A gulf is a portion of the ocean that penetrates land. Gulfs vary greatly in size, shape, and depth. They are generally larger and more deeply indented than bays. Like bays, they often make excellent harbors. Many important trading centers are located on gulfs.
Gulfs may be formed by movements in Earth's crust. The planet's tectonic plates may rift, or break apart, creating a gulf. Or one plate may fold under another, a process called subduction. Subduction may create a gulf by making downfolds, or troughs, in the rock under the ocean.
Gulfs are sometimes connected to the ocean by narrow passages of water called straits. Gulfs can also have wide openings and are sometimes indistinguishable from larger bodies of water.
The Gulf of Mexico, bordered by the United States, Mexico, and the island nation of Cuba, is the world's largest gulf. It has a coastline of about 5,000 kilometers (3,100 miles). The Gulf of Mexico is connected to the Atlantic Ocean by the Straits of Florida, between Cuba and the U.S. state of Florida. It is connected to the Caribbean Sea by the Yucatán Channel, between Cuba and the Mexican peninsula of Yucatán.
The Gulf of Mexico is an important economic site for all three countries. The process of upwelling occurs near the Florida coast of the gulf, creating a rich variety of sea life. Upwelling is the process in which cold, nutrient-rich water from the bottom of the gulf is brought to the surface.
Fish and other organisms thrive in areas of upwelling. Commercial, sport, and recreational fishing thrive in the Gulf of Mexico. Oil deposits sit beneath the western Gulf of Mexico. Both Mexico (in the Bay of Campeche) and the U.S. (mainly around the coasts of Texas and Louisiana) have oil wells in the Gulf of Mexico.
The Gulf Stream, one of the most powerful ocean currents in the world, originates in the Gulf of Mexico. Gulf ports, including Houston, Texas; New Orleans, Louisiana; Veracruz, Mexico; and Havana, Cuba, continue to be important cities where goods are imported and exported by sea.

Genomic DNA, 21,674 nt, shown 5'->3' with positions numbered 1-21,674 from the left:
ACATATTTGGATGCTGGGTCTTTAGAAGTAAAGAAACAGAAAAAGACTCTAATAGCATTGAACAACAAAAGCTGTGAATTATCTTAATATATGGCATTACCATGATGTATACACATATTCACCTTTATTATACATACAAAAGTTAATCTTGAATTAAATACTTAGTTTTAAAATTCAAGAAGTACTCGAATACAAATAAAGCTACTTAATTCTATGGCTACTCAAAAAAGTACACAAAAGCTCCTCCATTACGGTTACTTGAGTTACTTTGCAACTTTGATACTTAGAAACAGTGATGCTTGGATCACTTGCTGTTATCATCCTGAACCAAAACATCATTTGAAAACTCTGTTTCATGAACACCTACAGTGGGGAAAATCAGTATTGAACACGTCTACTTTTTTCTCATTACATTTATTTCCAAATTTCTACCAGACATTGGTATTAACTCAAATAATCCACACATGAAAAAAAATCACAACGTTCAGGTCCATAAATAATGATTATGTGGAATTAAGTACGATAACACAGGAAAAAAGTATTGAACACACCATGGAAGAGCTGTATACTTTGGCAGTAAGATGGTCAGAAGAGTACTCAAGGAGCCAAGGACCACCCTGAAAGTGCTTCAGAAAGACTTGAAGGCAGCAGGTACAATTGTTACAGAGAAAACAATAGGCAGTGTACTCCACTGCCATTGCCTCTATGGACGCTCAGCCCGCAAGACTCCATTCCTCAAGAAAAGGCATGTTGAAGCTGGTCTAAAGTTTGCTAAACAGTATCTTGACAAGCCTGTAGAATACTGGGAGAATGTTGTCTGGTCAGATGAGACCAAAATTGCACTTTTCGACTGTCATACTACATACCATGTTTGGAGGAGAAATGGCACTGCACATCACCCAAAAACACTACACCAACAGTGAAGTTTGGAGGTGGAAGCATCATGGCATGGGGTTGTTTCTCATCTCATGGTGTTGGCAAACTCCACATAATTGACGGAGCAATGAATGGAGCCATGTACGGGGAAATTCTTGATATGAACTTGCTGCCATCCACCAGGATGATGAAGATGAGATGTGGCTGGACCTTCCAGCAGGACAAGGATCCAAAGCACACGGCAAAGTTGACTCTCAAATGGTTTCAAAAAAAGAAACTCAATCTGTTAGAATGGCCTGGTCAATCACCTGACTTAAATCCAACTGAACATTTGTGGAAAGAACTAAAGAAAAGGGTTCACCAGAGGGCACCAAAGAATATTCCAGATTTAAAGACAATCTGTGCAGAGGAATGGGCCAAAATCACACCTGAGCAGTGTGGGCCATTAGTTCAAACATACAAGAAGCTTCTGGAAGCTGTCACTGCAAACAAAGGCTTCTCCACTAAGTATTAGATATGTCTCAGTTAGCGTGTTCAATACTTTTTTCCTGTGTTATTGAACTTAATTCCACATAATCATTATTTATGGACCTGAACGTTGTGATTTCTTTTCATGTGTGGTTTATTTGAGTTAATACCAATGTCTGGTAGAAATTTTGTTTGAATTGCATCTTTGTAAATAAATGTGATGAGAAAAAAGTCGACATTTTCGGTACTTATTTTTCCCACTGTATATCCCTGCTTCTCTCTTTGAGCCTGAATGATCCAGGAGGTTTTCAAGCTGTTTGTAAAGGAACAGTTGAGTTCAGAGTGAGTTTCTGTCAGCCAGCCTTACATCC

The Gulf of Mexico is also the site of strong storms. Hurricanes and other storms need warm water to develop. The Gulf of Mexico is a very warm body of water, so storms can often increase their strength. Cuba and Florida are regularly hit by hurricanes on their Atlantic and Gulf coasts.
Pollution also threatens life in the Gulf of Mexico. Oil shipping and drilling can spill tons of petroleum into the ecosystem. Two huge rivers, the Mississippi in the U.S. and the Grijalva in Mexico, empty into the gulf. Chemicals used for agriculture and industry have seeped into the water, helping to create one of the largest dead zones in the world. (A dead zone is a region where there is little oxygen or life beneath the surface of the ocean.)
River management has redirected the flow of the Mississippi River. Canals, dams, and drainage systems for agriculture and industry have provided power and irrigated land. They have also reduced the wetlands at the rivers mouth and delta. The Gulfs wetlands slow storms as they move toward land. The loss of these wetlands may have contributed to the destruction brought by Hurricane Katrina to the Gulf Coast between central Florida and Texas in 2005.
The Gulf of Carpentaria, on Australia's northeast coast, is an inlet of the Arafura Sea. Because the sea and the gulf are shallow, the exchange of water between the two is reduced. Sediment collects at the mouth of the gulf, forming underwater barriers. The low shore is bordered in some areas by wetlands and swamps.
This shallow gulf with a wide mouth creates the conditions for a yearly spectacle called the Morning Glory Cloud. In September and October, sea breezes from the Gulf of Carpentaria and the Arafura Sea meet and create an enormous, fast-moving cloud over the gulf. The Morning Glory Cloud can be 1,000 kilometers (621 miles) long and move at a rate of 60 kilometers per hour (37 miles per hour).
The Persian Gulf is an arm of the Arabian Sea bordered by Iran, Iraq, Kuwait, Saudi Arabia, Qatar, Bahrain, the United Arab Emirates, and Oman. Vast deposits of petroleum in this region make the Persian Gulf strategically important. Middle Eastern countries depend on the gulf for trade and for access to the Indian Ocean. All countries that consume oil from the region, including the U.S., have a vital interest in keeping the gulf open to shipping.